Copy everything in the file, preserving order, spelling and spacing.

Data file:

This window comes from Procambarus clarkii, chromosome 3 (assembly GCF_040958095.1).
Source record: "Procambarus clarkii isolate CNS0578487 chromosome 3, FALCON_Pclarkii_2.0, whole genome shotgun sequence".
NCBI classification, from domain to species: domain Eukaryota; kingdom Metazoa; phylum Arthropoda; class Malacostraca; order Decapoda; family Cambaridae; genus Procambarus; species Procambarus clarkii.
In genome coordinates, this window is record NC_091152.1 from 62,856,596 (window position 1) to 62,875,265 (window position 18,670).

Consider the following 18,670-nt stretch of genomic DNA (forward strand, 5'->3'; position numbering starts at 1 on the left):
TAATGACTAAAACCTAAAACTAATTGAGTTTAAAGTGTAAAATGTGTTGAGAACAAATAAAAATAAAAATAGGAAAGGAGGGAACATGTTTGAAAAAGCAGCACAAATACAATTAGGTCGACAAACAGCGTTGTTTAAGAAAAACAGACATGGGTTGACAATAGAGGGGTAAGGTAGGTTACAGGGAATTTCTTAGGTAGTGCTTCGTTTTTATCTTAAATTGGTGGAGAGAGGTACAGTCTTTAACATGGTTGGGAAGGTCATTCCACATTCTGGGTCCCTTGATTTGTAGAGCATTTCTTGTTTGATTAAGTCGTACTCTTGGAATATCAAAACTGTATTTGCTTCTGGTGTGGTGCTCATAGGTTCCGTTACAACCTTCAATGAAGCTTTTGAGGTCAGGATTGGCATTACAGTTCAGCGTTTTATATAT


This window comes from Procambarus clarkii, chromosome 3 (assembly GCF_040958095.1).
Source record: "Procambarus clarkii isolate CNS0578487 chromosome 3, FALCON_Pclarkii_2.0, whole genome shotgun sequence".
NCBI classification, from domain to species: domain Eukaryota; kingdom Metazoa; phylum Arthropoda; class Malacostraca; order Decapoda; family Cambaridae; genus Procambarus; species Procambarus clarkii.
In genome coordinates, this window is record NC_091152.1 from 62,856,596 (window position 1) to 62,875,265 (window position 18,670).

Consider the following 18,670-nt stretch of genomic DNA (forward strand, 5'->3'; position numbering starts at 1 on the left):
TAATGACTAAAACCTAAAACTAATTGAGTTTAAAGTGTAAAATGTGTTGAGAACAAATAAAAATAAAAATAGGAAAGGAGGGAACATGTTTGAAAAAGCAGCACAAATACAATTAGGTCGACAAACAGCGTTGTTTAAGAAAAACAGACATGGGTTGACAATAGAGGGGTAAGGTAGGTTACAGGGAATTTCTTAGGTAGTGCTTCGTTTTTATCTTAAATTGGTGGAGAGAGGTACAGTCTTTAACATGGTTGGGAAGGTCATTCCACATTCTGGGTCCCTTGATTTGTAGAGCATTTCTTGTTTGATTAAGTCGTACTCTTGGAATATCAAAACTGTATTTGCTTCTGGTGTGGTGCTCATAGGTTCCGTTACAACCTTCAATGAAGCTTTTGAGGTCAGGATTGGCATTACAGTTCAGCGTTTTATATAT